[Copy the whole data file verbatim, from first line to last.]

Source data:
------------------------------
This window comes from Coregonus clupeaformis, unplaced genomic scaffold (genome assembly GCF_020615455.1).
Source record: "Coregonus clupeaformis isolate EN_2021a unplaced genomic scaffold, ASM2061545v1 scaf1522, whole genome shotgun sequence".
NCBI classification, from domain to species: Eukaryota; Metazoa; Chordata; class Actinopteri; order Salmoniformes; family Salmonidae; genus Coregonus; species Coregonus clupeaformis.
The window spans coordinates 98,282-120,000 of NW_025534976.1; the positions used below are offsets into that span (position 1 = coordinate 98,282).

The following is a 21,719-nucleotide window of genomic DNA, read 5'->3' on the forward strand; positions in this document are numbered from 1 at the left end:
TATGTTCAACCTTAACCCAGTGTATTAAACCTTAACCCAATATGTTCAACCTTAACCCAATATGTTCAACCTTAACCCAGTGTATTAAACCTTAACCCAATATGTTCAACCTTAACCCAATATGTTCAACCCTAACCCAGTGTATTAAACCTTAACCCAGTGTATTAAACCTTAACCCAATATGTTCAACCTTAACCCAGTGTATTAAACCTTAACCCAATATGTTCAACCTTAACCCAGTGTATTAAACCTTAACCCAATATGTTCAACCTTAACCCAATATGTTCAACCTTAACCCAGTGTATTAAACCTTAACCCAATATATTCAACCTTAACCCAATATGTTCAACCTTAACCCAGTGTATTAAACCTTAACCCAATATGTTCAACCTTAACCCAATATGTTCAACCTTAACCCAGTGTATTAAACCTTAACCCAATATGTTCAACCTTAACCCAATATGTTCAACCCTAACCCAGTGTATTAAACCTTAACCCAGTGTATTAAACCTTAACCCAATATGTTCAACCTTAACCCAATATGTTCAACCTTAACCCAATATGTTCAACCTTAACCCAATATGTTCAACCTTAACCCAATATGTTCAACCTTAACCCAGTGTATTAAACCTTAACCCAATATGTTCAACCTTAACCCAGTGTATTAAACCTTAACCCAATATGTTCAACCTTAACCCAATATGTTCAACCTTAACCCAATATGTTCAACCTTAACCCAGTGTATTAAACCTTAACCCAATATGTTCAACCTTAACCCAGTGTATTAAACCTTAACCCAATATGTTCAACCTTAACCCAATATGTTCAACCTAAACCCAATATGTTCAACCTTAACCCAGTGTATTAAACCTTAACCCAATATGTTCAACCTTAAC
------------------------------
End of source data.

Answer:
This window comes from Coregonus clupeaformis, unplaced genomic scaffold (genome assembly GCF_020615455.1).
Source record: "Coregonus clupeaformis isolate EN_2021a unplaced genomic scaffold, ASM2061545v1 scaf1522, whole genome shotgun sequence".
NCBI classification, from domain to species: Eukaryota; Metazoa; Chordata; class Actinopteri; order Salmoniformes; family Salmonidae; genus Coregonus; species Coregonus clupeaformis.
The window spans coordinates 98,282-120,000 of NW_025534976.1; the positions used below are offsets into that span (position 1 = coordinate 98,282).

The following is a 21,719-nucleotide window of genomic DNA, read 5'->3' on the forward strand; positions in this document are numbered from 1 at the left end:
TATGTTCAACCTTAACCCAGTGTATTAAACCTTAACCCAATATGTTCAACCTTAACCCAATATGTTCAACCTTAACCCAGTGTATTAAACCTTAACCCAATATGTTCAACCTTAACCCAATATGTTCAACCCTAACCCAGTGTATTAAACCTTAACCCAGTGTATTAAACCTTAACCCAATATGTTCAACCTTAACCCAGTGTATTAAACCTTAACCCAATATGTTCAACCTTAACCCAGTGTATTAAACCTTAACCCAATATGTTCAACCTTAACCCAATATGTTCAACCTTAACCCAGTGTATTAAACCTTAACCCAATATATTCAACCTTAACCCAATATGTTCAACCTTAACCCAGTGTATTAAACCTTAACCCAATATGTTCAACCTTAACCCAATATGTTCAACCTTAACCCAGTGTATTAAACCTTAACCCAATATGTTCAACCTTAACCCAATATGTTCAACCCTAACCCAGTGTATTAAACCTTAACCCAGTGTATTAAACCTTAACCCAATATGTTCAACCTTAACCCAATATGTTCAACCTTAACCCAATATGTTCAACCTTAACCCAATATGTTCAACCTTAACCCAATATGTTCAACCTTAACCCAGTGTATTAAACCTTAACCCAATATGTTCAACCTTAACCCAGTGTATTAAACCTTAACCCAATATGTTCAACCTTAACCCAATATGTTCAACCTTAACCCAATATGTTCAACCTTAACCCAGTGTATTAAACCTTAACCCAATATGTTCAACCTTAACCCAGTGTATTAAACCTTAACCCAATATGTTCAACCTTAACCCAATATGTTCAACCTAAACCCAATATGTTCAACCTTAACCCAGTGTATTAAACCTTAACCCAATATGTTCAACCTTAAC